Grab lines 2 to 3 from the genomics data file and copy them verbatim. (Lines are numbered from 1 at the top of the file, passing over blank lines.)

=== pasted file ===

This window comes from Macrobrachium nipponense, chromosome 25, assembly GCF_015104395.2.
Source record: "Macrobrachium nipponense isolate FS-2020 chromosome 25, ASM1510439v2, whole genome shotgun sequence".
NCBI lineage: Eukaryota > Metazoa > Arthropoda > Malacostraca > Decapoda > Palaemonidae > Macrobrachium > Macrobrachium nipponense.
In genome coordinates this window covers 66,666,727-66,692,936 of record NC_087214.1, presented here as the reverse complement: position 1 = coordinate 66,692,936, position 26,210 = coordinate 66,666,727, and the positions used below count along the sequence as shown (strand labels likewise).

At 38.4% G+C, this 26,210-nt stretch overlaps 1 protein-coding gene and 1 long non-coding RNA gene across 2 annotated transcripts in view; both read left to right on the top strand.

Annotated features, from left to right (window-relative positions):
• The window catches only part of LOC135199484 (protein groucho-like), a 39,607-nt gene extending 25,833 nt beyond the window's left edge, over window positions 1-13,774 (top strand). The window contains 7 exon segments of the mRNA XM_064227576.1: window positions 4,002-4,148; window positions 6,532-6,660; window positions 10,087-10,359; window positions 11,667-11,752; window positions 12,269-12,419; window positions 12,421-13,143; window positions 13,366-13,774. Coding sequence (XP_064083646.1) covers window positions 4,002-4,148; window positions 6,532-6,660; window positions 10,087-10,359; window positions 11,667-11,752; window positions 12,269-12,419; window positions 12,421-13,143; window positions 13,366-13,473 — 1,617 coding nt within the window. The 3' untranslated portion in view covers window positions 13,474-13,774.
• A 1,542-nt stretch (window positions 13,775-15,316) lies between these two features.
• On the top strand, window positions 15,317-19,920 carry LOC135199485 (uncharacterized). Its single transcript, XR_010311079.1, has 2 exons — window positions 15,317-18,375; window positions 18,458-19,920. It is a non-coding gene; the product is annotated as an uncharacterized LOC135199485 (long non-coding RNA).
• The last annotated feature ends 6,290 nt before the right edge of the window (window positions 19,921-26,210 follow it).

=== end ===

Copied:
Source record: "Macrobrachium nipponense isolate FS-2020 chromosome 25, ASM1510439v2, whole genome shotgun sequence".
NCBI lineage: Eukaryota > Metazoa > Arthropoda > Malacostraca > Decapoda > Palaemonidae > Macrobrachium > Macrobrachium nipponense.